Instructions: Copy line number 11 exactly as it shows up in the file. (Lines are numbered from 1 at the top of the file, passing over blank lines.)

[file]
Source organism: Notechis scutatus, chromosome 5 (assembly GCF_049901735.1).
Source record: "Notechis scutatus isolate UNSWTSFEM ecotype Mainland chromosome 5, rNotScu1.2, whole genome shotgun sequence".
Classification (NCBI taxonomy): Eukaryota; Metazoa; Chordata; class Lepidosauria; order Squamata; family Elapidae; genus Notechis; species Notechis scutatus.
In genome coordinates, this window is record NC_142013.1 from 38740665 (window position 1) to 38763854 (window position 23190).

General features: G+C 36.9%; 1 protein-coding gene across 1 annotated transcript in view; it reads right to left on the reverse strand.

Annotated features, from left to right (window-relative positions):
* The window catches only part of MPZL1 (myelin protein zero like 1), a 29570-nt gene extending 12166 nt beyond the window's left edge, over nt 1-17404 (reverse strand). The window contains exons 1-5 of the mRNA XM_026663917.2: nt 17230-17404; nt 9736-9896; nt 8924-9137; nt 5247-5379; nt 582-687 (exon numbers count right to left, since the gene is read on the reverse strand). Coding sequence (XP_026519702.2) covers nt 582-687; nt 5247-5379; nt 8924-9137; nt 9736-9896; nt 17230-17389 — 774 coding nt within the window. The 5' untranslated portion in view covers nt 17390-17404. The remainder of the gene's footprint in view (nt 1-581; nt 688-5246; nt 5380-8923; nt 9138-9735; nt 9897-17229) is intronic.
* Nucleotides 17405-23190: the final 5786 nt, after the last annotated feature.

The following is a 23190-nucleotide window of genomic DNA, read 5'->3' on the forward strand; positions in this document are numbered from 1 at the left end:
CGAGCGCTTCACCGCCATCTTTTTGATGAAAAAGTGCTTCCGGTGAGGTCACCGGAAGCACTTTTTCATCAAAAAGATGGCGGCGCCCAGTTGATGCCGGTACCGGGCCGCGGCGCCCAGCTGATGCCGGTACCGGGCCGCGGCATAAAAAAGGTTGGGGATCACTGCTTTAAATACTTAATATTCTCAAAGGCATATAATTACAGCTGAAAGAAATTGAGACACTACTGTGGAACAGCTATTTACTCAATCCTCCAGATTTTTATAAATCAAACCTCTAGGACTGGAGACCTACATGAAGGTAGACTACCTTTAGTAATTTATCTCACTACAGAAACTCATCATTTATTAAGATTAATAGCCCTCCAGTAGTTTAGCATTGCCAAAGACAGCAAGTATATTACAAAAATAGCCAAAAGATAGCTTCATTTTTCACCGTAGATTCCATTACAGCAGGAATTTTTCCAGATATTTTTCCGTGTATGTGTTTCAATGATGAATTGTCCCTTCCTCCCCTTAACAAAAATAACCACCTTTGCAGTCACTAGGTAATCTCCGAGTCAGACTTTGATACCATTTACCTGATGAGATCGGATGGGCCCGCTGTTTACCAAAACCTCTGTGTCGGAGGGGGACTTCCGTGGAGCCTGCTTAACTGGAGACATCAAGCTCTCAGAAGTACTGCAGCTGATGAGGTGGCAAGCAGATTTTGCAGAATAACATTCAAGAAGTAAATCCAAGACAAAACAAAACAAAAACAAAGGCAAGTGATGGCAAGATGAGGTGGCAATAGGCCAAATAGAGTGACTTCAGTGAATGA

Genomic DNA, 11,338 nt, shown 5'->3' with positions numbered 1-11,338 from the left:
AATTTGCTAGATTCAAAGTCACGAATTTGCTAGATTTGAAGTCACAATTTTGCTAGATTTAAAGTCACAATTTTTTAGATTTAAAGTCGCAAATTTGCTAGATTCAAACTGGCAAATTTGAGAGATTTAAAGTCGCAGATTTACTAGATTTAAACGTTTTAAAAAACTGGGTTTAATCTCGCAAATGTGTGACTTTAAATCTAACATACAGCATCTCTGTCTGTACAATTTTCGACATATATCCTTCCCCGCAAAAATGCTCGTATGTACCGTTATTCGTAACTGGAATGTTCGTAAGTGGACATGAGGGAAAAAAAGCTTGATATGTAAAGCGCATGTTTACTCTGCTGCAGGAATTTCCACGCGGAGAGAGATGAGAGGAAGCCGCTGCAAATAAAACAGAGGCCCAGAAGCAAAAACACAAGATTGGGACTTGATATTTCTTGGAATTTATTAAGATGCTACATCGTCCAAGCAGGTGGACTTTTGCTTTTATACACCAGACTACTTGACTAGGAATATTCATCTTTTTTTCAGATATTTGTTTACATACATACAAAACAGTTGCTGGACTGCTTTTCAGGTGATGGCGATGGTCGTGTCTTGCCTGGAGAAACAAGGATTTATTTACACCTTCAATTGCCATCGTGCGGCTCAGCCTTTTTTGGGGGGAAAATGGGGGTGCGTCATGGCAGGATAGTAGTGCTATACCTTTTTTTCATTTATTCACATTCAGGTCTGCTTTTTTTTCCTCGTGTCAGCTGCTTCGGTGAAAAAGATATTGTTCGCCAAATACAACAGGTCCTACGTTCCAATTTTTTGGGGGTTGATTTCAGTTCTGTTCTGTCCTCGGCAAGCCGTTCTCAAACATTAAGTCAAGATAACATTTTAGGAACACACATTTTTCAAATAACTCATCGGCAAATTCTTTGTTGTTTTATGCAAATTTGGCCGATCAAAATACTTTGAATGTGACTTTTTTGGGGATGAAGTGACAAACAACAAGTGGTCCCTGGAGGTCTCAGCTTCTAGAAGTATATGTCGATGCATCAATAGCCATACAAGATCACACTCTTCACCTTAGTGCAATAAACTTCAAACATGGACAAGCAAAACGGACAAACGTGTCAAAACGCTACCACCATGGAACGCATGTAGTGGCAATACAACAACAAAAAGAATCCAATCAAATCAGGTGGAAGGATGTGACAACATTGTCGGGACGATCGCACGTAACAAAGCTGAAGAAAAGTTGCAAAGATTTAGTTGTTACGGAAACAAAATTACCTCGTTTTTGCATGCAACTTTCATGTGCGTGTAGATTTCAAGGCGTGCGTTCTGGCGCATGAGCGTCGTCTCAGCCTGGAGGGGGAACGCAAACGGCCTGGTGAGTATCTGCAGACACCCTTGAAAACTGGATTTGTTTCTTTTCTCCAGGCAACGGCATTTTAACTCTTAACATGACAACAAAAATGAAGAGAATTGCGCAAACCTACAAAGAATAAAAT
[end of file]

Genomic DNA, 11,338 nt, shown 5'->3' with positions numbered 1-11,338 from the left: